Before calling it a day, be sure to read through, and perhaps read the sentences out loud, all together, to make sure that they are sequenced logically and fluently.

Sunday, July 4, 2010

Prompt #12

Start with something you know quite a bit about. Start making notes on what you might teach someone else about this topic, in bullet form. What is the most important thing that a person should know about this topic? In what context is this topic best known?

For example:

  • Marshmallows are made of sugar.
  • Marshmallows are included in the ultimate trifecta of camping nourishment - s'mores!
  • Marshmallows are associated with summer all across the United States
  • Marshmallows were invented in 1906 by the Germans.*
  • As I recall, a mallow is a kind of mushroom.
Don't make it too complicated - just record everything you know about a certain topic. Go!

*always check your facts, mates!

Assignment #3

The Almighty Triangle.

The "triangle-shaped" development of a paragraph is not only the most convincing, but fortunately, the most natural. With the exception of an introductory paragraph, which requires a bit more finesse, a solid paragraph begins with A) the point. What you want to convince people. A statement that may require a bit o' argument. B) backup facts. Reasons to believe whatever I tell you to believe. muahah. And C) a generalization. Narrow statement...grow grow grow...general statement. You see? 

A-like so: 
Marshmallows are the king of summer edibles. For one thing, they are good both raw and warm-gooey, on-the-go and hanging around a campfire, and very rarely go bad. They retain a bit of that childhood joy, back when sugar was another food group and every starry evening was a cause for celebration. Marshmallows are childhood eternal. 

Your assignment this week is to concoct a well-crafted paragraph. Sound simple? Because I'll be giving you smaller tasks throughout the week to examine said paragraph. ;) 
Good luck!

Saturday, July 3, 2010

Prompt #11

At the moment, I am utterly exhausted. However, sometimes being exhausted takes away some of the strict control most people have over their thought processes when they are fully awake. In fact, sometimes if you are trying too hard to write, you lose some of that primary process thinking - the visual images, the full breadth of your emotions, or the child inside you. It's like when you are just waking up from a dream, in which there may have been a number of absurdities, but everything nonetheless made sense.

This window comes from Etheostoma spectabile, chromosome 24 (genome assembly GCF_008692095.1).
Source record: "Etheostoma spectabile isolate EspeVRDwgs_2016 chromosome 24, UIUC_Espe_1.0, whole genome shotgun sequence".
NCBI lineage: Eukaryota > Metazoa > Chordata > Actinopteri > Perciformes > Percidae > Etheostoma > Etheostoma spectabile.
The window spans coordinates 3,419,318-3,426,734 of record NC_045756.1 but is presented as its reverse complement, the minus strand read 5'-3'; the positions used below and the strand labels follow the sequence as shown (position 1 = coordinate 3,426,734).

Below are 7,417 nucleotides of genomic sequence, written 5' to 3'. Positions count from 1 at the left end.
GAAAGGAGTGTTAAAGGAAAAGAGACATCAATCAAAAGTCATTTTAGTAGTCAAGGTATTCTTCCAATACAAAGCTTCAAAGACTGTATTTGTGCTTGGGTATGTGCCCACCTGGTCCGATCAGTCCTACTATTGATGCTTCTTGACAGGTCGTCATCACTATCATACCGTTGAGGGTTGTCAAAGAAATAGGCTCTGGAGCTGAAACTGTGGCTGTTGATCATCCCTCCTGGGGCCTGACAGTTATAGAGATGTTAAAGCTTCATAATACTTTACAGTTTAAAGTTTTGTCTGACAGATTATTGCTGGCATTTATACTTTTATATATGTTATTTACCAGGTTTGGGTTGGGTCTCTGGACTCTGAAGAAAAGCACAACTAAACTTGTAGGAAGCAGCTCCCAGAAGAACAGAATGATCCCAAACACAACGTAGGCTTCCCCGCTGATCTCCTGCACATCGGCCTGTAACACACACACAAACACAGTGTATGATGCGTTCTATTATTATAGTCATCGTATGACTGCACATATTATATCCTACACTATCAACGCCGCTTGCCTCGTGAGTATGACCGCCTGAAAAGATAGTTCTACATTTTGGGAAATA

Today you will try and let go of your conscious thought and write down images as they come to you. Start with a dream you may have had, writing down as much descriptive detail as you can. Include as many of the 5 senses as you can, and then, thinking as little as possible about it, start writing whatever continuation of the dream makes sense to you.

The easiest way to do this is perhaps to treat it as a free write - set your timer for 7 minutes and just start writing, trying not to stop. If your brain keeps getting in the way, you can try meditating, yoga, a quick nap, or even a glass of wine - (but not too much! you have to be awake to write! If you're not sure if you've gone too far, see Samuel Taylor Coleridge's Xanadu. He wasn't able to finish it, because his opium trance had warn off. Tragic, yes?)

If you would like to go a step further, after you've emptied your visual (tactile? olfactory?) experience onto paper, you can try putting it into some kind of loose structure, like a poem. See, again, Xanadu.

Friday, July 2, 2010

Prompt #10

Five minute free write - about your childhood crush, real or imaginary. Yeah, I said imaginary. It's totally normal to have a crush on a cartoon....right?

Thursday, July 1, 2010

Prompt #9

Today I have David Sedaris on the brain. What I love about his work is the combination of autobiography and essay, in structure. He takes stories from his life and ties them together with a coherent theme, essentially. But what is particularly compelling is that he is able to see the value of uncomfortable experiences, and either make light of them, or make meaning from them.

Your prompt today is to write something Sedarian. Sketch out some ideas about a memory from your childhood. If you're feeling brave, you should choose one that you would have hoped not to revisit (I might suggest that this will help you cope with it and's a real type of therapy, I promise.). Write down what you remember, and see if you can elaborate on how this event changed you, made you grow, or at least helped you laugh at yourself later.

Happy Writing!